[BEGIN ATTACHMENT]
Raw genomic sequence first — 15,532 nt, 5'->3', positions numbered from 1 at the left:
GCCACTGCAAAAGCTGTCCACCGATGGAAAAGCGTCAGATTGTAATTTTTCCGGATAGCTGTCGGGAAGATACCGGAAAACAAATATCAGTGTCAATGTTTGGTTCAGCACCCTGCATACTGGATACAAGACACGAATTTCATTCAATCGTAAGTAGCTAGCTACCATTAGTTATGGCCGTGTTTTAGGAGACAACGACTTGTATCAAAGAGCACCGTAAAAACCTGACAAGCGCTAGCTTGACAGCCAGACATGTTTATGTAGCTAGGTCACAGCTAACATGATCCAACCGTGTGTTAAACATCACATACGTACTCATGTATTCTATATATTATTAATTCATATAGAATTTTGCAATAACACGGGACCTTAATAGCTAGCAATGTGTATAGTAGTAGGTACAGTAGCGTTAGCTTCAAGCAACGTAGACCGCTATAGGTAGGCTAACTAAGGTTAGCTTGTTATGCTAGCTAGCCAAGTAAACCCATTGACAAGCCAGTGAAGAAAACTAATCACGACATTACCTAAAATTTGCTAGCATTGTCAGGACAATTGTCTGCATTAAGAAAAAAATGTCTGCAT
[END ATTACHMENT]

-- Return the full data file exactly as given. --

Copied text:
Raw genomic sequence first — 15,532 nt, 5'->3', positions numbered from 1 at the left:
GCCACTGCAAAAGCTGTCCACCGATGGAAAAGCGTCAGATTGTAATTTTTCCGGATAGCTGTCGGGAAGATACCGGAAAACAAATATCAGTGTCAATGTTTGGTTCAGCACCCTGCATACTGGATACAAGACACGAATTTCATTCAATCGTAAGTAGCTAGCTACCATTAGTTATGGCCGTGTTTTAGGAGACAACGACTTGTATCAAAGAGCACCGTAAAAACCTGACAAGCGCTAGCTTGACAGCCAGACATGTTTATGTAGCTAGGTCACAGCTAACATGATCCAACCGTGTGTTAAACATCACATACGTACTCATGTATTCTATATATTATTAATTCATATAGAATTTTGCAATAACACGGGACCTTAATAGCTAGCAATGTGTATAGTAGTAGGTACAGTAGCGTTAGCTTCAAGCAACGTAGACCGCTATAGGTAGGCTAACTAAGGTTAGCTTGTTATGCTAGCTAGCCAAGTAAACCCATTGACAAGCCAGTGAAGAAAACTAATCACGACATTACCTAAAATTTGCTAGCATTGTCAGGACAATTGTCTGCATTAAGAAAAAAATGTCTGCAT